The sea around Comoros has been the source of livelihood for Bahati Anli, and many like her in Comoros. She comes from a fishing community and is part of Maecha Bora, an all-women fishers association that leads conservation efforts. When an opportunity came for Comorian fishers to visit Kenya and learn from their peers, Bahati Anli was thrilled to be part of the group that would be participating. This is her experience from the visit.
As the travel day approached, I couldn’t contain my excitement. Not only was I finally travelling to another country for the first time, but I would also witness how other fisher communities interact with the ocean and engage in conservation. I am a fisherwoman, so fishing, octopus gleaning and fish processing are activities close to my heart. When this opportunity came, I was determined to make the most of this trip facilitated by Dahari, COMRED and Blue Ventures.
Despite the language barrier, with many of us speaking Shinzwani and French, I was keen to learn as much as possible. Back at home in Comoros, learning visits are common between communities from different islands, and they present an opportunity to see what peers are doing.
The three-day visit allowed me and fellow fishers from Comoros to learn the different kinds of fisheries management styles used by fishing communities in Kenya and how they engage in conservation.
We got to glean with women from the Mkwiro community of Wasini island, and I noticed they use pointed wooden sticks that don’t damage the reef when fishers target octopuses. A few women in Comoros use the wooden stick, but most still use metal rebars that damage the reef. However, it was surprising that the fishing communities are yet to embrace octopus fishing closures, yet this is a high-value fishery.
While interacting with fellow fishers, I learnt poison fishing is illegal in Kenya, yet this practice is common in Comoros. “It is haram” (illegal), as one community member said.
Despite both countries’ communities being small-scale fishers, fisheries management is different. Fisher associations in Comoros comprise either men or women, like our Maecha Bora association. In Kenya, both men and women are members of the beach management unit in charge of fisher affairs.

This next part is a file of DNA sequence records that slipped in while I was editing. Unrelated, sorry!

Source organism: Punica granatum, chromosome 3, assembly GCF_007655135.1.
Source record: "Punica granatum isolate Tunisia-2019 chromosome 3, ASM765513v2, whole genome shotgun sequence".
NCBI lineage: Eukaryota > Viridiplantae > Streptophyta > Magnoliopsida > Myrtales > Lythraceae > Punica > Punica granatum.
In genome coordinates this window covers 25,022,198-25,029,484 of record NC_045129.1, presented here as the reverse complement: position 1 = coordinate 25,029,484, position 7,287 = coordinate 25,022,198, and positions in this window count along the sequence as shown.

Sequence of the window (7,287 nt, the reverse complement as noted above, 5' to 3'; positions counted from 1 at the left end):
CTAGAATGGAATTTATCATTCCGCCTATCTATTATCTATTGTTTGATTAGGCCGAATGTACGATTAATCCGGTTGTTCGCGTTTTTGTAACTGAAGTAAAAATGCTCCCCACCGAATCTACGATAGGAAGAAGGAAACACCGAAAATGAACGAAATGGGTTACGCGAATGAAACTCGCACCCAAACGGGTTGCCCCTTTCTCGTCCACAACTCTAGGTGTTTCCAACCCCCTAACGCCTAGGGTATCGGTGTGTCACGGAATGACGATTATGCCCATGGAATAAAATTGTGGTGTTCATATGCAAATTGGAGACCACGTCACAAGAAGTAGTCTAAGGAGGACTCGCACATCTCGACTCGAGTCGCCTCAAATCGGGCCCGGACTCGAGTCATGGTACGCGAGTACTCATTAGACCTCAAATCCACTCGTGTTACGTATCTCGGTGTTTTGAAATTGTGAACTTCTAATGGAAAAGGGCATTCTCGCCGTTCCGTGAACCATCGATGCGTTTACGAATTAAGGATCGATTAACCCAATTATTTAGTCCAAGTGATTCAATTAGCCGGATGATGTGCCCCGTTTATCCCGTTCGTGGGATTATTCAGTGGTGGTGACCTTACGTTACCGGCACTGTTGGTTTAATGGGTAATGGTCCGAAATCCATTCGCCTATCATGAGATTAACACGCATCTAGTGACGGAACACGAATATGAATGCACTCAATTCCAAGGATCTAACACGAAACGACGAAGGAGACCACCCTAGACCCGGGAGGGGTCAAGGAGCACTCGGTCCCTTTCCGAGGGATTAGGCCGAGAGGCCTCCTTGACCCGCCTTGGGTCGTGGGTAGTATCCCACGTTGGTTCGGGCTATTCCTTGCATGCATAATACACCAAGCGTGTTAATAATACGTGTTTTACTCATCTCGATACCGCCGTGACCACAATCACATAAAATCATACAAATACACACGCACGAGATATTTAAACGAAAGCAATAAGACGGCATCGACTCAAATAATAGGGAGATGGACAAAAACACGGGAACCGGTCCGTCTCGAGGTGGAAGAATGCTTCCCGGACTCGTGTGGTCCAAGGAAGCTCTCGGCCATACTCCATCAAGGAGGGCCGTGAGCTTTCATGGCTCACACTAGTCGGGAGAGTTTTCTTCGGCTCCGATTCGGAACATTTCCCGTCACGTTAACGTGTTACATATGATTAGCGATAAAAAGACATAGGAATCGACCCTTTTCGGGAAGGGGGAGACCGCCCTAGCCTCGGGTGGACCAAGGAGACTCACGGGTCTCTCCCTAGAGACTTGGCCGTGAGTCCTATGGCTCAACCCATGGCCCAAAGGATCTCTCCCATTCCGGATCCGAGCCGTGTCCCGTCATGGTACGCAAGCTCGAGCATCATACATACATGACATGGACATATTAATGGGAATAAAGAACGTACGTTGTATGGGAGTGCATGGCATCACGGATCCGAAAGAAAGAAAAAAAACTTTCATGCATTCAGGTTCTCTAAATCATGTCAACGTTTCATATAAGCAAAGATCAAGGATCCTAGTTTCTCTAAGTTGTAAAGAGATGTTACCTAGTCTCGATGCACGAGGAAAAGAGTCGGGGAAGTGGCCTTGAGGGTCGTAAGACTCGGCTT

It was interesting to see how men and women work together for the benefit of the community. Cooperation among beach management units has allowed the Munje BMU members to set up an octopus fishery closure following a visit to another fishing community in Lamu island, Kenya. I could only imagine how much we could accomplish in Comoros if we cooperated more.
Witnessing how the Kenyan fisher communities manage their fisheries, I couldn’t help but notice that their octopus is smaller than what we catch in Comoros. I wondered how big our octopus would be if we closed larger areas of the reef, seeing that our reefs seem to harbour more and bigger octopus than here in Kenya.
As the trip progressed, I was pleased to see women run alternative income-generating activities to empower themselves. I learnt about a table bank where women involved in conservation lend money to each other and can access loans if they engage in conservation activities such as mangrove restoration and mangrove apiaries where the women expect to harvest honey and sell to earn an income. The women have used the funds to educate their children and build homes, which I want to share with my peers in Comoros.
I came on this trip eager to see what lessons I could take back home to influence my community to manage our fisheries better. I accomplished my mission and am keen to raise awareness back home in Comoros so that men and women can collaborate to implement better fisheries management if it pleases God.
This initiative is funded by the UK Government through ‘The Darwin Initiative’